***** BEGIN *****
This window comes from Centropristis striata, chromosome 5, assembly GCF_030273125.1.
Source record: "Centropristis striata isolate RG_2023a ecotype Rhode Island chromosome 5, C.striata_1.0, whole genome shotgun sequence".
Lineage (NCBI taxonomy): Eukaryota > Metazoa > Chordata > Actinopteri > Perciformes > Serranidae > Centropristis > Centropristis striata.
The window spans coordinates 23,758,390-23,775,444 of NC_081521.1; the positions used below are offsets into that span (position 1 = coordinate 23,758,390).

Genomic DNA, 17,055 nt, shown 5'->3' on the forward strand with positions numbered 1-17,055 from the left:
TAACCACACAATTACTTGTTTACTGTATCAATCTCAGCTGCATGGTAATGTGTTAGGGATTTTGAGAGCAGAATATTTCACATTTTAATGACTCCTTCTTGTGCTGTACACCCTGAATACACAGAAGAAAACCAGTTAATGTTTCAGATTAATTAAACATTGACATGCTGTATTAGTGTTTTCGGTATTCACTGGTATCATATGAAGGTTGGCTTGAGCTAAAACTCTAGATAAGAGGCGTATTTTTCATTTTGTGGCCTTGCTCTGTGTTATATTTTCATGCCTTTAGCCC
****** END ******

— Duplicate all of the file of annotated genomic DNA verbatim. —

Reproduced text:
This window comes from Centropristis striata, chromosome 5, assembly GCF_030273125.1.
Source record: "Centropristis striata isolate RG_2023a ecotype Rhode Island chromosome 5, C.striata_1.0, whole genome shotgun sequence".
Lineage (NCBI taxonomy): Eukaryota > Metazoa > Chordata > Actinopteri > Perciformes > Serranidae > Centropristis > Centropristis striata.
The window spans coordinates 23,758,390-23,775,444 of NC_081521.1; the positions used below are offsets into that span (position 1 = coordinate 23,758,390).

Genomic DNA, 17,055 nt, shown 5'->3' on the forward strand with positions numbered 1-17,055 from the left:
TAACCACACAATTACTTGTTTACTGTATCAATCTCAGCTGCATGGTAATGTGTTAGGGATTTTGAGAGCAGAATATTTCACATTTTAATGACTCCTTCTTGTGCTGTACACCCTGAATACACAGAAGAAAACCAGTTAATGTTTCAGATTAATTAAACATTGACATGCTGTATTAGTGTTTTCGGTATTCACTGGTATCATATGAAGGTTGGCTTGAGCTAAAACTCTAGATAAGAGGCGTATTTTTCATTTTGTGGCCTTGCTCTGTGTTATATTTTCATGCCTTTAGCCC